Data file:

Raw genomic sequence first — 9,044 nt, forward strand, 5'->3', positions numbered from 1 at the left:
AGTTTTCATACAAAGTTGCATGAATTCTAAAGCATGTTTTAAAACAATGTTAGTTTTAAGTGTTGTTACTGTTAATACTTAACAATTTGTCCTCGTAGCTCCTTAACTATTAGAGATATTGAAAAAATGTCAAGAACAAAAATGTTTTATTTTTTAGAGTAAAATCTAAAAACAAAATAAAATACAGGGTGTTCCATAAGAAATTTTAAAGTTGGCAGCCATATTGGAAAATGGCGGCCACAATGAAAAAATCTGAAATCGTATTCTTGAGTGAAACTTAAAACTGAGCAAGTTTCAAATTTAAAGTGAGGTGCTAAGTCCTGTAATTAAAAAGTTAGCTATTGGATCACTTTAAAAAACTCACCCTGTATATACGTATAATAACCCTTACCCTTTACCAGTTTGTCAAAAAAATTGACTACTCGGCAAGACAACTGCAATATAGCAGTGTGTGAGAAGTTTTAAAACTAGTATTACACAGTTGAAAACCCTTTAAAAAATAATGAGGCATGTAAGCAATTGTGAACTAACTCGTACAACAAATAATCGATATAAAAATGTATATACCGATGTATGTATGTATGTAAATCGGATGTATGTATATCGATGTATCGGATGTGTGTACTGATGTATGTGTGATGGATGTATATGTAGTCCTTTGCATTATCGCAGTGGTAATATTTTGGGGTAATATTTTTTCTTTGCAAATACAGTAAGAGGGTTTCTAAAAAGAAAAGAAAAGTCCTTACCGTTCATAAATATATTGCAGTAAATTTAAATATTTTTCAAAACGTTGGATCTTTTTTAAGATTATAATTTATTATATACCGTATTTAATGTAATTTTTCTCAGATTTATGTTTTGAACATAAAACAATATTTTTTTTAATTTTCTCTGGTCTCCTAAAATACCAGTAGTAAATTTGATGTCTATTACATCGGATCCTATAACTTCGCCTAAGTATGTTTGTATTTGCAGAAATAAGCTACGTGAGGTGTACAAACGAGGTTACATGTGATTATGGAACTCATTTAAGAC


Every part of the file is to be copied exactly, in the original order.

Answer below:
Raw genomic sequence first — 9,044 nt, forward strand, 5'->3', positions numbered from 1 at the left:
AGTTTTCATACAAAGTTGCATGAATTCTAAAGCATGTTTTAAAACAATGTTAGTTTTAAGTGTTGTTACTGTTAATACTTAACAATTTGTCCTCGTAGCTCCTTAACTATTAGAGATATTGAAAAAATGTCAAGAACAAAAATGTTTTATTTTTTAGAGTAAAATCTAAAAACAAAATAAAATACAGGGTGTTCCATAAGAAATTTTAAAGTTGGCAGCCATATTGGAAAATGGCGGCCACAATGAAAAAATCTGAAATCGTATTCTTGAGTGAAACTTAAAACTGAGCAAGTTTCAAATTTAAAGTGAGGTGCTAAGTCCTGTAATTAAAAAGTTAGCTATTGGATCACTTTAAAAAACTCACCCTGTATATACGTATAATAACCCTTACCCTTTACCAGTTTGTCAAAAAAATTGACTACTCGGCAAGACAACTGCAATATAGCAGTGTGTGAGAAGTTTTAAAACTAGTATTACACAGTTGAAAACCCTTTAAAAAATAATGAGGCATGTAAGCAATTGTGAACTAACTCGTACAACAAATAATCGATATAAAAATGTATATACCGATGTATGTATGTATGTAAATCGGATGTATGTATATCGATGTATCGGATGTGTGTACTGATGTATGTGTGATGGATGTATATGTAGTCCTTTGCATTATCGCAGTGGTAATATTTTGGGGTAATATTTTTTCTTTGCAAATACAGTAAGAGGGTTTCTAAAAAGAAAAGAAAAGTCCTTACCGTTCATAAATATATTGCAGTAAATTTAAATATTTTTCAAAACGTTGGATCTTTTTTAAGATTATAATTTATTATATACCGTATTTAATGTAATTTTTCTCAGATTTATGTTTTGAACATAAAACAATATTTTTTTTAATTTTCTCTGGTCTCCTAAAATACCAGTAGTAAATTTGATGTCTATTACATCGGATCCTATAACTTCGCCTAAGTATGTTTGTATTTGCAGAAATAAGCTACGTGAGGTGTACAAACGAGGTTACATGTGATTATGGAACTCATTTAAGAC